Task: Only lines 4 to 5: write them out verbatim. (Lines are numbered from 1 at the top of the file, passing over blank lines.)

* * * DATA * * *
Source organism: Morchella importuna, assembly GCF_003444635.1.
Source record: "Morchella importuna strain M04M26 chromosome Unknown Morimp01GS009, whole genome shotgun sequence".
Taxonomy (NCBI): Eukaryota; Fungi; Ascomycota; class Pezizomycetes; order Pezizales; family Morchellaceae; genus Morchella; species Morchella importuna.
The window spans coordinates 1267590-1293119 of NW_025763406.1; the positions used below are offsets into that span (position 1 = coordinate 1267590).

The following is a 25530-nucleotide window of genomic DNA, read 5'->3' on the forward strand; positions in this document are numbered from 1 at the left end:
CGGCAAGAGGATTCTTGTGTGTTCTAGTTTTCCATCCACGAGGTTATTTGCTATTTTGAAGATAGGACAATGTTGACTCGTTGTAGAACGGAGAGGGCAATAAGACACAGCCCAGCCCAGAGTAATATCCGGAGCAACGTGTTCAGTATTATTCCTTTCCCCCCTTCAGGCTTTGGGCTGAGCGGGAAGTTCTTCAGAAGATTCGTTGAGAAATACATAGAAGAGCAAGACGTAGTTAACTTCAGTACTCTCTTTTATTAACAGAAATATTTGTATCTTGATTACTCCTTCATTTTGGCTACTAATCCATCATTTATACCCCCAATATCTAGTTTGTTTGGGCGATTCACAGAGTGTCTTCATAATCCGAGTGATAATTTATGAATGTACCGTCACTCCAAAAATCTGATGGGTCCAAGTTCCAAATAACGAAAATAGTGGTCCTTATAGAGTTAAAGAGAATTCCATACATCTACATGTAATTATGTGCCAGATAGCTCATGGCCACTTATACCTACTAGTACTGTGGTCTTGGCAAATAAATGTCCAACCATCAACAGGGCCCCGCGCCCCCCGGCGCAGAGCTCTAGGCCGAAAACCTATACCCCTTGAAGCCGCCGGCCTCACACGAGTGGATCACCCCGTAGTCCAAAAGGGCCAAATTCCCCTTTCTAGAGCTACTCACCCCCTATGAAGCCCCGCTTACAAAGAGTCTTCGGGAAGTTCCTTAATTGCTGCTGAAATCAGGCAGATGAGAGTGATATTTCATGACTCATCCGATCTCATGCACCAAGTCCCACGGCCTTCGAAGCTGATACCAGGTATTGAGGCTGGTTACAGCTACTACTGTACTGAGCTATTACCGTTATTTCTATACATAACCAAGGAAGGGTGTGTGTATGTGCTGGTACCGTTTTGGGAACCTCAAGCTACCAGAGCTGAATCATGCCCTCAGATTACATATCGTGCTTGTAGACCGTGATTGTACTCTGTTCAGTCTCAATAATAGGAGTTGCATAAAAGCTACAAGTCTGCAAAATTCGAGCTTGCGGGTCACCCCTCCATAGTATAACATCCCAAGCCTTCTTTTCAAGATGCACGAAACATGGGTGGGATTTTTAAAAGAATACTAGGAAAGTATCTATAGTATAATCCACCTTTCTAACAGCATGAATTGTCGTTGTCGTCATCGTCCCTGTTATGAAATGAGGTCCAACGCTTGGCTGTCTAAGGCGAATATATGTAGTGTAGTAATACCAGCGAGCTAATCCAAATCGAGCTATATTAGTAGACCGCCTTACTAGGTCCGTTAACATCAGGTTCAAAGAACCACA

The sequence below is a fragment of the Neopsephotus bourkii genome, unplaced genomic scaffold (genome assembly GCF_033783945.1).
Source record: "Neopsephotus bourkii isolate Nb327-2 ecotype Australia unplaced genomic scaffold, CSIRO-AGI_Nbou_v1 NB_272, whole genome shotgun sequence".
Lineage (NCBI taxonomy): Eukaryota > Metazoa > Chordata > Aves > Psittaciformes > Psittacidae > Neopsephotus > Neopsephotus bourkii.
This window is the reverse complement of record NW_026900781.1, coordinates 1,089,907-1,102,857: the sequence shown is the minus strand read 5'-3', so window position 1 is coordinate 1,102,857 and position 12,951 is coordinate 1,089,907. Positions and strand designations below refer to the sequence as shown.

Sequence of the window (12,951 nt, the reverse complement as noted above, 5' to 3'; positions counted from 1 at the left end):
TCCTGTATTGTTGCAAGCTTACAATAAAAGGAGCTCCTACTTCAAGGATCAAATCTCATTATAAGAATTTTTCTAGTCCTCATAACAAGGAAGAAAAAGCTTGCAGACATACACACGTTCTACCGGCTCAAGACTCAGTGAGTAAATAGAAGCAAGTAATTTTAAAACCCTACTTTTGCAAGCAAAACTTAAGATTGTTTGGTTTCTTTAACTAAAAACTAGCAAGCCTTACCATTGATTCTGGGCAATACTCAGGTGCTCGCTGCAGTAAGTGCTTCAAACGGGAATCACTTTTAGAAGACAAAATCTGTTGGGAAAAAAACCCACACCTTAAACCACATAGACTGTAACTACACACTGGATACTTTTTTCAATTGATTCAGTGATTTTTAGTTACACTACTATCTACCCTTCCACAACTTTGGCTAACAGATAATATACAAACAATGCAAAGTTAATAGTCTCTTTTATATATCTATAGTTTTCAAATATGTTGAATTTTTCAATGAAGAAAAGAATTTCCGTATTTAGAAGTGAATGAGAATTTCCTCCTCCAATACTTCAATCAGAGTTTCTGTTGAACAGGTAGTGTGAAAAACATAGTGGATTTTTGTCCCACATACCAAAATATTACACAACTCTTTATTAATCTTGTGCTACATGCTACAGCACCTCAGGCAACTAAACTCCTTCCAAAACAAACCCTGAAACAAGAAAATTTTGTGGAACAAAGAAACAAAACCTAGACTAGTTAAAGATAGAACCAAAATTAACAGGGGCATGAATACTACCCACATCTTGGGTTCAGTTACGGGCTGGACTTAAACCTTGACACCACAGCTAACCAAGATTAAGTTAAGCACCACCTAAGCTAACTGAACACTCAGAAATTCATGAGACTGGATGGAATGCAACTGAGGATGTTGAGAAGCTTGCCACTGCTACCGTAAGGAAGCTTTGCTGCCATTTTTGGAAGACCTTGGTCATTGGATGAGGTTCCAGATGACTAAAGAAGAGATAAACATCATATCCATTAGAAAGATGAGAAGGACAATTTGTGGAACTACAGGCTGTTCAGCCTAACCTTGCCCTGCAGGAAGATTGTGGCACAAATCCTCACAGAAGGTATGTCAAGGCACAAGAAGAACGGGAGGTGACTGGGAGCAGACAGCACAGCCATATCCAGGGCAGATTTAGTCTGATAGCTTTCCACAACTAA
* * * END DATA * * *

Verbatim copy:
The window spans coordinates 1267590-1293119 of NW_025763406.1; the positions used below are offsets into that span (position 1 = coordinate 1267590).

The following is a 25530-nucleotide window of genomic DNA, read 5'->3' on the forward strand; positions in this document are numbered from 1 at the left end: